STEM Instruction, Relevance, and Students’ Future Career Paths

STEM Instruction and the Importance of Relevance

It’s not interesting. It’s not relevant. Too often teachers hear these phrases from students in science and mathematics classes. In their article, “The impact of college- and university-run high school summer programs on students’ end of high school STEM career aspirations,” Joseph A. Kitchen et al. argue that in order to inspire students to not only find interest in STEM content, but to ultimately choose STEM career paths, it is essential for STEM classes and programs to keep content relevant. The authors show that instructors can significantly and positively alter students’ perceptions of STEM subjects by engaging students with real-world applications and actual professionals in STEM fields (13).

The authors note that it is during high school when many students start seriously considering their future career paths. Given that high school students’ aspirations are still malleable, it is also a prime time for STEM instructors to promote not just present understanding of STEM subjects, but students’ future trajectory for STEM career choices (12).

“The United States education system is not producing enough graduates who aspire to STEM careers to maintain competitive edge internationally, sparking concern among industry professionals, policymakers, and educators alike” (12).

For their study, Kitchen et al. investigated the effect of college- and university-run high school summer STEM programs on students’ STEM career aspirations. The authors gathered data from 15,847 college freshmen across 23 four-year and 4 two-year institutions. These students completed the NSF-funded “Outreach Programs and Science Career Intentions” (OPSCI) survey, which asked students about their career plans, middle school and high school STEM classes and experiences, STEM interests, and family characteristics (7). The OPSCI survey specifically asked students to report whether they “attended a college- or university-run STEM summer program during high school” and whether that program “showed them real-life relevance of STEM” (7-8). Students were also asked to state their career plans at the end of high school. The authors note that in the study, controls included gender, race/ethnicity, parents’ education, total number of mathematics classes taken during high school, and STEM tutoring (8).

The Findings

  • 845 students (5.3%) reported attending a college- or university-run STEM summer program during high school (10)
    •  49.1% male, 50.9% women
  • White students accounted for 40% of STEM summer school participants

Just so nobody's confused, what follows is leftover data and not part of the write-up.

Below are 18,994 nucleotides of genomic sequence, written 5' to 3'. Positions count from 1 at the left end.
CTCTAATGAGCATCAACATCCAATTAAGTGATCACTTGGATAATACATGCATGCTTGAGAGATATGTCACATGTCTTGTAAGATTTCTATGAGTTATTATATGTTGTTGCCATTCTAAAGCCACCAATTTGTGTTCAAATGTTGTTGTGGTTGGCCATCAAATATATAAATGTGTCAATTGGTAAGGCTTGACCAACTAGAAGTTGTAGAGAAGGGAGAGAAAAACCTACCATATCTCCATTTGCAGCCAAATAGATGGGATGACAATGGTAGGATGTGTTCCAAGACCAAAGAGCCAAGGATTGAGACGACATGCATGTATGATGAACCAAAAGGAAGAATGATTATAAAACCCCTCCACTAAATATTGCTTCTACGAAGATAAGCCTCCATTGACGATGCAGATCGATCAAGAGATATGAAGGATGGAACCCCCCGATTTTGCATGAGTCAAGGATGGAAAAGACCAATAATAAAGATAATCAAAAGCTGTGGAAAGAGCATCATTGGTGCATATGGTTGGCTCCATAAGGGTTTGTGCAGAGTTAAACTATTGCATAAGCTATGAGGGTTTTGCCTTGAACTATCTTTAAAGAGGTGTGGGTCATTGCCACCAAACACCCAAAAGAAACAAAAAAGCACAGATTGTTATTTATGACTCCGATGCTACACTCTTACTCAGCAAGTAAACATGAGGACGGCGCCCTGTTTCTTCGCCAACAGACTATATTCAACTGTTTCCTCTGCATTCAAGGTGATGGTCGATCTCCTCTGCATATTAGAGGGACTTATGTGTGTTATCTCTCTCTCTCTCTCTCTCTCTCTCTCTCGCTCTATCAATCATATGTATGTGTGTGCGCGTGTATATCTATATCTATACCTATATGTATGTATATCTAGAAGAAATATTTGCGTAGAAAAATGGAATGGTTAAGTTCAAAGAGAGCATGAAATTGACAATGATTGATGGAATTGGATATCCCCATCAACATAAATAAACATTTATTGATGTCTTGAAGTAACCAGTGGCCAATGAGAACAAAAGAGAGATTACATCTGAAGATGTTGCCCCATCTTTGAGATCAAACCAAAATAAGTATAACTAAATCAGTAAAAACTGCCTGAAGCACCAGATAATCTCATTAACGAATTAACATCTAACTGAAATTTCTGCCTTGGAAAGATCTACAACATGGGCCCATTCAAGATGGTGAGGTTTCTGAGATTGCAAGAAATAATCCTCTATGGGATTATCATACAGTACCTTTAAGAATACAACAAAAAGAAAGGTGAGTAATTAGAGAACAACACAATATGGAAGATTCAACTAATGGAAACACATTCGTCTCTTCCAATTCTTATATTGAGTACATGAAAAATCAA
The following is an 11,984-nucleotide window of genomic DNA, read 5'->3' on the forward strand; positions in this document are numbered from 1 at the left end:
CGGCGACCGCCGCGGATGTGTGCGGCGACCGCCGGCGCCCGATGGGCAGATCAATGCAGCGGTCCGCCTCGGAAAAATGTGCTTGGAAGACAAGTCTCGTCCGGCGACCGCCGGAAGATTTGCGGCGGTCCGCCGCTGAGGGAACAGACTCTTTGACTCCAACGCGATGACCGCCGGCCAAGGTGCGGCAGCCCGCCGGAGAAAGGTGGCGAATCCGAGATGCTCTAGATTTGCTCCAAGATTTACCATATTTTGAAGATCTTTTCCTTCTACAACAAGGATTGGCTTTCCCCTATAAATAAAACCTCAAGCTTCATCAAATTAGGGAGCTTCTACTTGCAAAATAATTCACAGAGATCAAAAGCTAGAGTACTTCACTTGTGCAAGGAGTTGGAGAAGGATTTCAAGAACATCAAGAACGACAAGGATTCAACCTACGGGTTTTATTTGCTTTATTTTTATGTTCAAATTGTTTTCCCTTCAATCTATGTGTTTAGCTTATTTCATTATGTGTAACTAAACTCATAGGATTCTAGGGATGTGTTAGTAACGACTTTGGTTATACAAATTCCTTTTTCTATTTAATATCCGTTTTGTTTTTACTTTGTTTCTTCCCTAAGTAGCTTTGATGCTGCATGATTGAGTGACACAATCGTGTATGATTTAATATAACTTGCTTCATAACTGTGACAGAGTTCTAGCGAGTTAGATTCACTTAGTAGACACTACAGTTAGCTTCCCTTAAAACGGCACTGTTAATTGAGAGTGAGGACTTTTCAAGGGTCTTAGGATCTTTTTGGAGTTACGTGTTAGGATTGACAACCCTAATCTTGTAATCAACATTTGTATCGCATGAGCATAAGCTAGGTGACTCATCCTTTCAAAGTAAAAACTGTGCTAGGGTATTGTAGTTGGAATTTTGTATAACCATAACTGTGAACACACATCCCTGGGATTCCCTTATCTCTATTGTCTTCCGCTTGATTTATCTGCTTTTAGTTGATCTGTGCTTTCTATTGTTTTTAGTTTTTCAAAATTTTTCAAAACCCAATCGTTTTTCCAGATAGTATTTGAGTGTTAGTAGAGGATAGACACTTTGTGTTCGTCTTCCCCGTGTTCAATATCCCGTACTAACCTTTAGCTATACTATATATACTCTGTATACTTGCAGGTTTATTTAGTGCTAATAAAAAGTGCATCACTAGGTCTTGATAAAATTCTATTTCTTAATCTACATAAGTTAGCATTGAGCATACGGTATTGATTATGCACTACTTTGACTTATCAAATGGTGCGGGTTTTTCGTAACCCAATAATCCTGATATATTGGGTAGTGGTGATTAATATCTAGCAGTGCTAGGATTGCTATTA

• “[S]tudents of color were more heavily represented among high school summer program participants” (10).
  • Participants in the summer programs were more likely to have had STEM tutoring
  • STEM summer program participants had higher SAT math scores than non-participants
  • Roughly 1/2 of STEM summer program attendees thought that their programs showed real-life relevance of STEM

“[S]tudents who participated in a high school summer program that showed them the real-life relevance of STEM had odds [of indicating STEM career aspirations] that were 1.8 times those of students who did not participate in a program” (11).

  • Students who attended a STEM summer program that “did not show them the real-life relevance of STEM was statistically no different from students who did not participate in a program at all” (11)

Students who attended programs that showed real-world relevance were 1.6 times more likely to report STEM career aspirations than students who attended summer programs that did not show real-life relevance (11).

  • College- or university-run summer STEM programs are effective at promoting STEM career choices
  • More traditional textbooks and lecture-based STEM instruction may be associated with a lack of real-world relevance (13)

Paper Title: The impact of college- and university-run high school summer programs on students’ end of high school STEM career aspirations

Authors: Joseph A. Kitchen and Gerhard Sonnert (Harvard University) and Philip M. Sadler (Science Education Department, Harvard-Smithsonian Center for Astrophysics)

Full Paper:

Published: Science Education, 2018, Pages 1-19

Photograph: Thanks to Randall Bruder on Unsplash

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